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Margaret Berry (1915 - 2002)

Margaret Berry was well known throughout the world of social work, nationally and internationally, both because of her work in the field of group work, and her work with the National Conference on Social Welfare, of which she was President in 1970-1971 and then as Executive Director from 1972 to 1979.

Margaret worked in the field of group work in 1941 in Pittsburgh, PA at the Soho community House. Before becoming Executive Director of the National Federation of Settlements and Neighborhood Centers in 1952 she worked with the YWCA of Cleveland, Ohio, the National Social Welfare Assembly, for which she worked with the German Youth Leadership Project under a Rockefeller Foundation grant. She continued her work with the National Federation of Settlements and Neighborhood Centers until 1971.

Her contributions as a Pioneer can be found in the period of almost 20 years when she was with the National Federation of Settlements and Neighborhood Centers during which time many changes were seen in this area of group work. New affiliates were established in many communities until she was responsible for 51 cities. Standard
setting became a part of the day to day business. Training programs were developed for those involved in operating programs and their volunteers. The need for professional publications became necessary for the professionalism of group work. It was necessary to address greater Congressional and legislative intervention in programs of a group work nature, and she was actively involved in developing group work activities on an international basis.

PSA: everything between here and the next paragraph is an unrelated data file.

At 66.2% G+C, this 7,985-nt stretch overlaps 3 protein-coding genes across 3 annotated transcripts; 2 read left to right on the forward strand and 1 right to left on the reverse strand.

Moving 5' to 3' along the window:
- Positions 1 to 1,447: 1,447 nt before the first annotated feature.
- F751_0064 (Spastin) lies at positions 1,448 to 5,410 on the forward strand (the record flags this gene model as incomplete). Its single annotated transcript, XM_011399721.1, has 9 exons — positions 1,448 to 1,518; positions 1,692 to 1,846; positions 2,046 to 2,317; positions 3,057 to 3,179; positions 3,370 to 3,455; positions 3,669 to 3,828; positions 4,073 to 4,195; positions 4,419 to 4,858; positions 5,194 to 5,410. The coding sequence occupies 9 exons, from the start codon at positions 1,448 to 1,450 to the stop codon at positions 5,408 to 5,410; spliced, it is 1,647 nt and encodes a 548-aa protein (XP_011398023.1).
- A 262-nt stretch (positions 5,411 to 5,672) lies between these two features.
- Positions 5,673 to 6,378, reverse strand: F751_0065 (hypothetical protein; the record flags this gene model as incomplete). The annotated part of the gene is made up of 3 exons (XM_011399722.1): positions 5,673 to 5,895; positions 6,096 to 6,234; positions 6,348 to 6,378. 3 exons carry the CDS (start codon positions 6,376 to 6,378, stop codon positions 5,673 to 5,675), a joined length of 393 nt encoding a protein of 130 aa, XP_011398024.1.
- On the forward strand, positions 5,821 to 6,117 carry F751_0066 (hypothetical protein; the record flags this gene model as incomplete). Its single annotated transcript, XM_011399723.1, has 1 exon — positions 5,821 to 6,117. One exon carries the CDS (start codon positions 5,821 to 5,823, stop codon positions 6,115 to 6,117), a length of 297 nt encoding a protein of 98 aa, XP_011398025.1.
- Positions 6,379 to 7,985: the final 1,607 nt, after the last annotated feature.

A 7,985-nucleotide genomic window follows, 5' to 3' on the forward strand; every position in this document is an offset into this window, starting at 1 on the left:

These pioneering interests and activities required a person with a good professional background, one with vision and concern for those children and adults involved in group work programs, and one with a great deal of energy and dedication.

Margaret Berry was honored on several occasions for the contributions she has made to the field of social work, particularly that of social group work. She received a Distinguished Alumni Award from Albion College and the School of Applied Social Sciences, Case-Reserve University, the Jane Addams Award from the National Federation of Settlements, the Grace Coyle Award for her International Contributions, and Special Citations from both the National Conference on Social Welfare and the National Committee on the Advancement of Social Work with Groups.

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